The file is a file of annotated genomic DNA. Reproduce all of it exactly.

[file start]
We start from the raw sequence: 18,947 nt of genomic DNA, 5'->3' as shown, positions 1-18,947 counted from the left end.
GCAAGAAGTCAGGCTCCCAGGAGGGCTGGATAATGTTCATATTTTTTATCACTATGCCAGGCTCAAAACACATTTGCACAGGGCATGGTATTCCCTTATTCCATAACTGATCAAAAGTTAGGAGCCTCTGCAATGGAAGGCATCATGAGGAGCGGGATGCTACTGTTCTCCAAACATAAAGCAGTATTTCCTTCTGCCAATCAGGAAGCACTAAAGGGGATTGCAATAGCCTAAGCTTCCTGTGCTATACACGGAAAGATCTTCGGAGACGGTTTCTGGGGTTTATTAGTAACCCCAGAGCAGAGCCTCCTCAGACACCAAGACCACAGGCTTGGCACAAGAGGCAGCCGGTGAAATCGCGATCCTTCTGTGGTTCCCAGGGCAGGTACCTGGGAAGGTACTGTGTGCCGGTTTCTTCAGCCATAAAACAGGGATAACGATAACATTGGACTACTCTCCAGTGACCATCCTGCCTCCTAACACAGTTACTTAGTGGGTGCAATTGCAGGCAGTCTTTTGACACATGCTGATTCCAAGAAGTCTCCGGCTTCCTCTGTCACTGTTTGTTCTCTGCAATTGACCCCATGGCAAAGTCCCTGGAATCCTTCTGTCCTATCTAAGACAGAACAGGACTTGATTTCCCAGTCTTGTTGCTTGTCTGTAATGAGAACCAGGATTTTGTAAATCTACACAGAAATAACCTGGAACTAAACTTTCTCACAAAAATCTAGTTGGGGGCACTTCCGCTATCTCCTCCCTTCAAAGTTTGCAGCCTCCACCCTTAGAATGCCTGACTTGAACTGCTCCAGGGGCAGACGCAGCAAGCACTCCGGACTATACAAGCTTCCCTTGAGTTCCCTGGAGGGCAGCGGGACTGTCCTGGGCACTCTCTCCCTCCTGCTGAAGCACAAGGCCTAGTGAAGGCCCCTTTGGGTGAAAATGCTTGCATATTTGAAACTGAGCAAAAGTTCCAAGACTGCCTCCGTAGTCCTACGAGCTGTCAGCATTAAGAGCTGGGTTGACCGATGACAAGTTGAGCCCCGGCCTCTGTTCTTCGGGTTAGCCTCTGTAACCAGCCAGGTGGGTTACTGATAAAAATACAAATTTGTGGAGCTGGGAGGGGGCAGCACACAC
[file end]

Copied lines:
We start from the raw sequence: 18,947 nt of genomic DNA, 5'->3' as shown, positions 1-18,947 counted from the left end.
GCAAGAAGTCAGGCTCCCAGGAGGGCTGGATAATGTTCATATTTTTTATCACTATGCCAGGCTCAAAACACATTTGCACAGGGCATGGTATTCCCTTATTCCATAACTGATCAAAAGTTAGGAGCCTCTGCAATGGAAGGCATCATGAGGAGCGGGATGCTACTGTTCTCCAAACATAAAGCAGTATTTCCTTCTGCCAATCAGGAAGCACTAAAGGGGATTGCAATAGCCTAAGCTTCCTGTGCTATACACGGAAAGATCTTCGGAGACGGTTTCTGGGGTTTATTAGTAACCCCAGAGCAGAGCCTCCTCAGACACCAAGACCACAGGCTTGGCACAAGAGGCAGCCGGTGAAATCGCGATCCTTCTGTGGTTCCCAGGGCAGGTACCTGGGAAGGTACTGTGTGCCGGTTTCTTCAGCCATAAAACAGGGATAACGATAACATTGGACTACTCTCCAGTGACCATCCTGCCTCCTAACACAGTTACTTAGTGGGTGCAATTGCAGGCAGTCTTTTGACACATGCTGATTCCAAGAAGTCTCCGGCTTCCTCTGTCACTGTTTGTTCTCTGCAATTGACCCCATGGCAAAGTCCCTGGAATCCTTCTGTCCTATCTAAGACAGAACAGGACTTGATTTCCCAGTCTTGTTGCTTGTCTGTAATGAGAACCAGGATTTTGTAAATCTACACAGAAATAACCTGGAACTAAACTTTCTCACAAAAATCTAGTTGGGGGCACTTCCGCTATCTCCTCCCTTCAAAGTTTGCAGCCTCCACCCTTAGAATGCCTGACTTGAACTGCTCCAGGGGCAGACGCAGCAAGCACTCCGGACTATACAAGCTTCCCTTGAGTTCCCTGGAGGGCAGCGGGACTGTCCTGGGCACTCTCTCCCTCCTGCTGAAGCACAAGGCCTAGTGAAGGCCCCTTTGGGTGAAAATGCTTGCATATTTGAAACTGAGCAAAAGTTCCAAGACTGCCTCCGTAGTCCTACGAGCTGTCAGCATTAAGAGCTGGGTTGACCGATGACAAGTTGAGCCCCGGCCTCTGTTCTTCGGGTTAGCCTCTGTAACCAGCCAGGTGGGTTACTGATAAAAATACAAATTTGTGGAGCTGGGAGGGGGCAGCACACAC